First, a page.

The now knighted, Jackson purchased a home at Blackhill in the Malverns in 1929, due to the relaxing and inspiring atmosphere. From 1929–1937, he joined forces with the Malvern Theatre manager, Roy Limbert to put on an annual summer festival. After coming to Birmingham to see Heartbreak House, George Bernard Shaw struck up a friendship with Jackson and consequently wrote The Apple Cart for the festival's first season. Initially the festival was primarily to showcase the work of Shaw, however the two of them soon began to develop the festival into what it remains to this day. Correspondence between the two is now held in Birmingham City Archives.
The actors and production staff who toured at Malvern from Birmingham found the setting and the work enjoyable and worthwhile. The festivals, however, were costly and were not, in Jackson's opinion, received gratefully by the people of Malvern.
He directed the Malvern Summer Festivals from 1929 to 1937 and was Director of the Shakespeare Memorial Theatre in Stratford-upon-Avon in 1947–48. He was awarded the Freedom of the City of Birmingham on 16 April 1955.
Many plays transferred to London or toured. In 1932 Sir Barry was supporting four companies and told Shaw he had spent thousands supporting the theatre, calling it more fun than running a yacht.
Shakespeare Memorial Theatre
In 1945, Jackson was appointed as artistic director at the Shakespeare Memorial Theatre. His appointment was welcomed by the press and a period of reform was anticipated. The Theatre had been neglected during the war and was worn and shabby. His aim was to transform the theatre into one of national and international status. However, it was a difficult undertaking. His relationship with the chairman of the governors, Fordham Flower, was uneasy from the start as Sir Barry insisted in bringing in his own staff and using a completely new company of actors. This alienated some previously loyal supporters within Stratford.
Undeterred, Jackson followed his plan to produce eight plays staggered throughout the season, each directed by a guest director. The hit of the first season in 1946 was Love's Labour's Lost, directed by Peter Brook and starring Paul Scofield as Armado. However, despite critical success the season culminated in the largest financial deficit the Memorial Theatre had ever experienced. Whilst this did not faze Jackson, the governors used it as a further reason to question his methods. But, despite their protests his contract was extended to three years, this demonstrated a recognition that in order to establish real change he needed more time.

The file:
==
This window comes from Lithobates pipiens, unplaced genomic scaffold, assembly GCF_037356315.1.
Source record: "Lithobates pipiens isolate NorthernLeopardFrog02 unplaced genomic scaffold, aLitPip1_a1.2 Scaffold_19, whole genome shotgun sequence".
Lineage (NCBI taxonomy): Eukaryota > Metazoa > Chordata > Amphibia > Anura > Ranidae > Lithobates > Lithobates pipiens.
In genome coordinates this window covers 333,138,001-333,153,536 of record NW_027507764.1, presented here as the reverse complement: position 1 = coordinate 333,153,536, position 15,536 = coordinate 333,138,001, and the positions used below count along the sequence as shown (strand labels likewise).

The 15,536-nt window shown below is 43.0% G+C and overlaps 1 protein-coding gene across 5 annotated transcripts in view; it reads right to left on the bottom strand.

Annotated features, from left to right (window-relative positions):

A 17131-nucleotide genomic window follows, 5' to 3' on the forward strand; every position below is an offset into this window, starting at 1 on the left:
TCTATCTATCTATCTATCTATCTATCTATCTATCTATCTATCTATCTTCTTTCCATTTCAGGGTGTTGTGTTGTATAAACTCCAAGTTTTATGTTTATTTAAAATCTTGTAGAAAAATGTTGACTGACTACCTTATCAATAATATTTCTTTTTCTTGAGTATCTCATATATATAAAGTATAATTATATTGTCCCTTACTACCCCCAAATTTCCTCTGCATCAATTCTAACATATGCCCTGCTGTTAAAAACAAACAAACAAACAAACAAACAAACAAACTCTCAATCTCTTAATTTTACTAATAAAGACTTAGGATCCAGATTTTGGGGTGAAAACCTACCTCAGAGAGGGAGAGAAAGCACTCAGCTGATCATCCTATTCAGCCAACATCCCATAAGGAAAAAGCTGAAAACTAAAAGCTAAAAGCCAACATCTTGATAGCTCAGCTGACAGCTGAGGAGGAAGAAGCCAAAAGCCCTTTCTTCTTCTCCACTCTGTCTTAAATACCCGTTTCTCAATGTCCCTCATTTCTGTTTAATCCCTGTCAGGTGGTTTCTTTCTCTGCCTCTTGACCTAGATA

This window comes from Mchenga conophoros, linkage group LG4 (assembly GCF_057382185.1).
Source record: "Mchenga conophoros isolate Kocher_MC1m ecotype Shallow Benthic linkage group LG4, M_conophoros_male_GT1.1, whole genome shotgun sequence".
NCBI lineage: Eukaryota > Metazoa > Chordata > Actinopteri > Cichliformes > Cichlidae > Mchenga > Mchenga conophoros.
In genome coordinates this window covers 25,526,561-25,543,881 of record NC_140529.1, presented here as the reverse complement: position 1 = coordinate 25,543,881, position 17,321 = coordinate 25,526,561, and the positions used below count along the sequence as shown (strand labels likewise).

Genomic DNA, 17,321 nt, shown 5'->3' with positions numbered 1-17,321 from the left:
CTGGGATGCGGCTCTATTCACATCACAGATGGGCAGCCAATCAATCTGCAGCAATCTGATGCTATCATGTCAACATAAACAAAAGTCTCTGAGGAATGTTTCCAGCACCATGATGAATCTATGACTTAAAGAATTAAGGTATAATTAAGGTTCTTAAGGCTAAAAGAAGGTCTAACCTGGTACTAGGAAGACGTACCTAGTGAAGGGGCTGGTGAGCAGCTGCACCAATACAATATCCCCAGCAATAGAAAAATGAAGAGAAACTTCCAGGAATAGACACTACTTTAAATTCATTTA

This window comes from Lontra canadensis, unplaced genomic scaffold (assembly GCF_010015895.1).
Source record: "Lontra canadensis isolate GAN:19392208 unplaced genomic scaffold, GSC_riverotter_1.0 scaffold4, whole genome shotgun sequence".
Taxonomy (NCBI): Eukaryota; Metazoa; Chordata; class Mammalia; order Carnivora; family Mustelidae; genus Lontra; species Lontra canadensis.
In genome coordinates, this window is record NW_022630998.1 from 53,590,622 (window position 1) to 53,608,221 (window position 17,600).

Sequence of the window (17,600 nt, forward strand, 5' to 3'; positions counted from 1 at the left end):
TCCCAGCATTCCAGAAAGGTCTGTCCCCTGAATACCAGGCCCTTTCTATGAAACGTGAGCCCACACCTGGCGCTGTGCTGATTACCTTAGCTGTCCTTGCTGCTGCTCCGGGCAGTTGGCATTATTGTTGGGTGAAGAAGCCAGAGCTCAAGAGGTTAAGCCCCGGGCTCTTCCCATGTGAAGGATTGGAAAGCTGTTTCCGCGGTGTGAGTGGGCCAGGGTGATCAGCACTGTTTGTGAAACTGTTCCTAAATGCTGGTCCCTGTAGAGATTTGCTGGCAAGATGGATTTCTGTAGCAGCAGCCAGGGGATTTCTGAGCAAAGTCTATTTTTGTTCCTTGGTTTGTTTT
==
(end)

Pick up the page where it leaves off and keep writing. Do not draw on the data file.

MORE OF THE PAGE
The 1947 season included Brook's Romeo and Juliet and Benthall's The Merchant of Venice. Neither received much praise from the critics and the governors' patience was tested again. This culminated in Sir Barry's dramatic announcement of his retirement in January 1948. The governors did nothing to prevent his departure and had already decided on his successor, Anthony Quayle. However, in three years Sir Barry had done much to restore the fortunes and reputation of the Theatre.
Throughout the late 1950s plans were developed for a new theatre building in Birmingham and in 1960 the City Council and the Arts Council agreed funding would be provided.
In 1960, Jackson's health began to deteriorate as a result of leukaemia. He spent time between the hospital in Birmingham, his home in Malvern and his office at the theatre. The final play he saw was "Antony and Cleopatra" at the Birmingham Repertory Theatre, but he was unable to stay longer than the first intermission. Sadly, he did not live to see the new Rep on Broad Street, which opened in 1971.
A bust of Sir Barry Jackson now stands in the Birmingham REP. Jackson was gay and the partner of Scott Sunderland.
Letters written by Sir Barry Jackson and other materials are held at the University of Birmingham Special Collections and at Birmingham Central Library Archives.
There is a tower block named in his honour – Barry Jackson Tower in Aston, Birmingham.
- Birmingham Civic Society Gold Medal, 1922
- Honorary MA (Birmingham), 1922
- Knighted, 1925 for services to theatre
- Sir Barry Jackson Trophy awarded at the Dominion Drama Festival, 1933
- Honorary LL.D (St. Andrews), 1937
- Honorary D.Litt (Birmingham), 1950
- Freedom of the City of Birmingham, 1955
- Selected correspondence of Bernard Shaw. 4. Bernard Shaw and Barry Jackson, University of Toronto Literary Collections, 2002
- "Springs and Spouts of Malvern's Middle Hills" (PDF). Malvern Spa Association. Retrieved 8 May 2017.
- Hansen, David (2017). Dempsey's people : a folio of British street portraits 1824–1844. Canberra: National Portrait Gallery. p. 229. ISBN 978-0-9953975-1-4.
- Conolly, Leonard W (2002). Bernard Shaw and Barry Jackson. Toronto: University of Toronto Press. ISBN 0-8020-3572-8.
- Hankinson, C. F. J. (ed.), Debrett's Baronetage, Knightage and Companionage, 1954, Odhams Press, 1954
- Birmingham Post and Mail Year Book and Who's Who, 1973-74, Birmingham Post and Mail Ltd., July 1973